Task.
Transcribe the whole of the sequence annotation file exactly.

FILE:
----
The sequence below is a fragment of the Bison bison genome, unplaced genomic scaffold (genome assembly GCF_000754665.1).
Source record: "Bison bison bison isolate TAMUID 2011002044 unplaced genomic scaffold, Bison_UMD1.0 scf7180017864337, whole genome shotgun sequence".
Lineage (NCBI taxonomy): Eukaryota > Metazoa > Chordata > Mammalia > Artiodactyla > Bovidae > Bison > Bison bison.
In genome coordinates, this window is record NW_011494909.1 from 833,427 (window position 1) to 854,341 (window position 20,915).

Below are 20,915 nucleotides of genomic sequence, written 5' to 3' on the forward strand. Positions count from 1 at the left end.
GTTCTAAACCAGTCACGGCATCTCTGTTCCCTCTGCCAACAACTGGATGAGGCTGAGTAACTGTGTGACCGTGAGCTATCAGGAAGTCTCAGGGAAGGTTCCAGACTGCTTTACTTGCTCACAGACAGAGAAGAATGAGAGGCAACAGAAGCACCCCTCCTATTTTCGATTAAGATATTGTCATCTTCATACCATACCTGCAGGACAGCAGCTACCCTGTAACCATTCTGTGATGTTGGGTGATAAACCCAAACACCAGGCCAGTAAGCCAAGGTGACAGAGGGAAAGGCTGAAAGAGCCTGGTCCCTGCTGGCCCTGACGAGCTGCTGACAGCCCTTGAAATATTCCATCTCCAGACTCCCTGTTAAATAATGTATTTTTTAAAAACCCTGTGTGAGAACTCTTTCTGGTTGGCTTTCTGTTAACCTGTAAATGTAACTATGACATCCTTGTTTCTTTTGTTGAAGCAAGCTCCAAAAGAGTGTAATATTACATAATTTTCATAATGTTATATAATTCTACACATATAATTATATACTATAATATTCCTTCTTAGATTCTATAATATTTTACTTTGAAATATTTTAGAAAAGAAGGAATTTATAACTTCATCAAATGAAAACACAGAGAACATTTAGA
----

The sequence below is a fragment of the Bison bison genome, unplaced genomic scaffold (genome assembly GCF_000754665.1).
Source record: "Bison bison bison isolate TAMUID 2011002044 unplaced genomic scaffold, Bison_UMD1.0 scf7180017864337, whole genome shotgun sequence".
Lineage (NCBI taxonomy): Eukaryota > Metazoa > Chordata > Mammalia > Artiodactyla > Bovidae > Bison > Bison bison.
In genome coordinates, this window is record NW_011494909.1 from 833,427 (window position 1) to 854,341 (window position 20,915).

Below are 20,915 nucleotides of genomic sequence, written 5' to 3' on the forward strand. Positions count from 1 at the left end.
GTTCTAAACCAGTCACGGCATCTCTGTTCCCTCTGCCAACAACTGGATGAGGCTGAGTAACTGTGTGACCGTGAGCTATCAGGAAGTCTCAGGGAAGGTTCCAGACTGCTTTACTTGCTCACAGACAGAGAAGAATGAGAGGCAACAGAAGCACCCCTCCTATTTTCGATTAAGATATTGTCATCTTCATACCATACCTGCAGGACAGCAGCTACCCTGTAACCATTCTGTGATGTTGGGTGATAAACCCAAACACCAGGCCAGTAAGCCAAGGTGACAGAGGGAAAGGCTGAAAGAGCCTGGTCCCTGCTGGCCCTGACGAGCTGCTGACAGCCCTTGAAATATTCCATCTCCAGACTCCCTGTTAAATAATGTATTTTTTAAAAACCCTGTGTGAGAACTCTTTCTGGTTGGCTTTCTGTTAACCTGTAAATGTAACTATGACATCCTTGTTTCTTTTGTTGAAGCAAGCTCCAAAAGAGTGTAATATTACATAATTTTCATAATGTTATATAATTCTACACATATAATTATATACTATAATATTCCTTCTTAGATTCTATAATATTTTACTTTGAAATATTTTAGAAAAGAAGGAATTTATAACTTCATCAAATGAAAACACAGAGAACATTTAGA